The Guilty Pleasures: “ABBA: The Movie”
You may have noticed that Agnetha’s bottom is mentioned twice in that introductory video. In fact, it isn’t an exaggeration to state that Agnetha’s backside plays an integral part in ABBA: The Movie. Early in the film during a press conference, a reporter inquires about her winning Europe’s “Sexiest Bottom” award for 1977. When he asks if she thinks that her bottom is indeed the sexiest, she responds “How can I answer to that? I don’t know… I haven’t seen it!”. Is it possible not be aware of one’s own bottom? I’ve looked at mine many times, yet Agnetha seems to be saying that she hasn’t seen hers. (NOTE: I haven’t been able to find any information regarding who else was the recipient of the “Sexiest Bottom” award. If someone out there has this information, please pass it along.)
From left to right: Agnetha Fältskog, Björn Ulvaeus, Anni-Frid “Frida” Lyngstad, Benny Andersson
I’m getting ahead of myself. Before I discuss ABBA: The Movie further, allow me to give you some background as to how I happened upon this “Guilty Pleasure”:
Back in the early 90’s, my musical tastes were somewhere between Thrash Metal, Alternative Pop and Creedence Clearwater Revival. It was not uncommon for me to create mixtapes that began with Slayer and ended with the Pixies (with a song or two by Little Richard thrown in to spice things up). I didn’t have a musical group that I could confidently claim as my true favorite, but rather a collection of bands and performers that I listened to with no particular loyalties.
One evening in 1995, I went with a few people to catch the Australian film Muriel’s Wedding at the theater. Up to that point, the only sorts of Aussie flicks I had seen were along the lines of The Road Warrior and Turkey Shoot. So, a romantic comedy from down-under was a new experience for me. For those unfamiliar, the movie is about the ne’er-do-well character of the title, Muriel (Toni Collette), who fends off the emptiness in her life by listening to ABBA. Before seeing Muriel’s Wedding, I was only vaguely familiar with the group and probably thought I was too sophisticated to give them my attention. But then, about 25-minutes into Muriel’s Wedding, I witnessed what may very well be one of the greatest scenes in the history of cinema. While enjoying some ill-gotten vacation time, Muriel meets up with an old schoolmate, Rhonda (Rachel Griffiths), who shares her love of ABBA. Together, they perform a lip-synch/dance combo to the ABBA masterpiece “Waterloo” at a talent show. I was never the same:
If you haven’t heard ABBA before, an atomic blast of bliss probably detonated in your soul after watching that clip. I’ve been there. I started gorging myself on ABBA’s music almost immediately. But what truly made my ABBA discovery transcendent was when I first set eyes on the Dynamic Duo of Divadom who possessed the miraculous pipes that brought ABBA’s songs to life – Agnetha Fältskog and Anni-Frid Lyngstad. Not to say that Collette and Griffiths don’t put on an exceptional show, but once you see the real thing there’s no turning back:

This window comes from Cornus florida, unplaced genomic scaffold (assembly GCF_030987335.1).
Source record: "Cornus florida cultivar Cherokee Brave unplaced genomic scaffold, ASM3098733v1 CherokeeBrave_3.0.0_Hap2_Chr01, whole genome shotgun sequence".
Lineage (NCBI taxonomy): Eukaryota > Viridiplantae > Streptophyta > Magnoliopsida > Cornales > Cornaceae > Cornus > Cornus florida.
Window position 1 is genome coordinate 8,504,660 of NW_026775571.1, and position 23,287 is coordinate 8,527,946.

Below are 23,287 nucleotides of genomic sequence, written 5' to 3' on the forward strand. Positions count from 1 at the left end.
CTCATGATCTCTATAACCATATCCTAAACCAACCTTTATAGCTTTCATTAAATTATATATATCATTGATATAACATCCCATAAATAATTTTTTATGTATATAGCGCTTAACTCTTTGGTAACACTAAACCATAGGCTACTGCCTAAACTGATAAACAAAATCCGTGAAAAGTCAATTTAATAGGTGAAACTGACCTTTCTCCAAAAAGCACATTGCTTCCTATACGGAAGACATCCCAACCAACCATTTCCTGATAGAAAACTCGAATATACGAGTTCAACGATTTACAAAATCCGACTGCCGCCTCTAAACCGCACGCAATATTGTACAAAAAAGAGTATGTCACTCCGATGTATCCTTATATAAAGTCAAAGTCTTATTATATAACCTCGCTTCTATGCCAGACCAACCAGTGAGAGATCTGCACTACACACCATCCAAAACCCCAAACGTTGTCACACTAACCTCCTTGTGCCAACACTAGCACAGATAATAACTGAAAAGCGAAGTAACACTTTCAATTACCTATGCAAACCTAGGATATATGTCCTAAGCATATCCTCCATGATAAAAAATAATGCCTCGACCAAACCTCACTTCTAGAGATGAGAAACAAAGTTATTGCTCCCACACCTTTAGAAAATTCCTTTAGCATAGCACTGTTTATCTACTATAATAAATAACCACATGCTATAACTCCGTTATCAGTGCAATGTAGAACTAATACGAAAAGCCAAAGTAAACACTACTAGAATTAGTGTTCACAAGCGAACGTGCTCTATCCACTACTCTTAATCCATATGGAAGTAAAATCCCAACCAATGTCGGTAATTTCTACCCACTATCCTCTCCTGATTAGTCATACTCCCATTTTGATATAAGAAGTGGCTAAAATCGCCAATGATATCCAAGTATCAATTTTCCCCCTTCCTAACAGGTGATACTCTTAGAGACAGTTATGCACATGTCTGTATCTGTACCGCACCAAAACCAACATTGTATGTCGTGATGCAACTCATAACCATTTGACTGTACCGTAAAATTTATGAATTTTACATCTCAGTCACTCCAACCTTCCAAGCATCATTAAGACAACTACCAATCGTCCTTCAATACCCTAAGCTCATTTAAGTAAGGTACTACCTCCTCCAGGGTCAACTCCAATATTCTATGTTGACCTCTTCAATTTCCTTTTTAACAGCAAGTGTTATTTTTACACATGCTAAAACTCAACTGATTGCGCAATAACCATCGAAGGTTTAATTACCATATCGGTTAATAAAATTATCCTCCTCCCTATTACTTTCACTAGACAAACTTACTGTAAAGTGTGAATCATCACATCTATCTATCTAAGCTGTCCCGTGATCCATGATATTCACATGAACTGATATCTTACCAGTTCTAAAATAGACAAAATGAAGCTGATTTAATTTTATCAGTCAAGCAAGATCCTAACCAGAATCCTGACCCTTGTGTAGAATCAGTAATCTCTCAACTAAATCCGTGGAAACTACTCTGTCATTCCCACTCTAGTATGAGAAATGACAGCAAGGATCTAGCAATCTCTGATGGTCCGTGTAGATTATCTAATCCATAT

Yeah, I was in love. With the women. With the music. I finally found a group that I could get behind with total, passionate devotion.
SPECIAL NOTE REGARDING THE HELLISH TRAVESTY THAT IS MAMMA MIA!
If you like the film Mamma Mia!, YOU ARE NOT AN ABBA FAN! Agnetha and Anni-Frid sing like angels. Pierce Brosnan sings like his tongue was partially removed and he’s suffering from acute hemorrhoids. Listen to the version of “S.O.S.” above from Mamma Mia!, and then listen to the ABBA version below.
Now that the evidence has been presented, you may feel free to disassociate yourself from Mamma Mia! for however long as you may live.
Here endeth the lesson.
ABBA: The Movie is primarily a concert film documenting the group’s 1977 Australian tour. Mixed in with the concert footage is the fictional story of a country music DJ’s repeated attempts to interview ABBA for his radio station. After failing numerous times, the DJ has a somewhat strange dream (set to the ABBA song “The Name of the Game”) of himself palling around with the group. Maybe I’m reading into it too much, but I think there’s some erotic imagery going on:
Speaking of erotic imagery, allow me to get back to the matter of Agnetha’s backside. Throughout the film, whenever the DJ asks people on the street why they like ABBA, two of the most common responses refer to how “clean-cut” and “tidy” the group members are. However, after one of their concerts there is a newspaper headline declaring “AGNETHA’S BOTTOM TOPS SHOW”. Agnetha, upon hearing about it, asks “Don’t they have bottoms in Australia?”. Anni-Frid just looks disgusted. I found this video on YouTube dedicated to Agnetha’s bottom as it appeared in the film (the music on the video isn’t by ABBA, to the best of my knowledge):
Toward the end of the movie, a cab driver actually complains about Agnetha’s booty shaking on stage as being inappropriate. My belief is that Agnetha most definitely was conscious of the power that her derrière had on the masses. How could she not be?
In this article about hardcore Australian ABBA fans (Australians really like ABBA from what I understand), the author responds to the question “Why were ABBA so popular in Australia?” thusly:
My answer is they were exotic isolated outsiders, a bit awkward, underdogs in the pop scene, had no airs and graces, and were excellent at their craft — traits that Australians can relate or aspire to.
(NOTE: In the event that this article gives you the 70’s Europop bug, here’s a video for “Trojan Horse” by the Dutch group Luv’. They’re a good place to start if you want to explore the genre further.)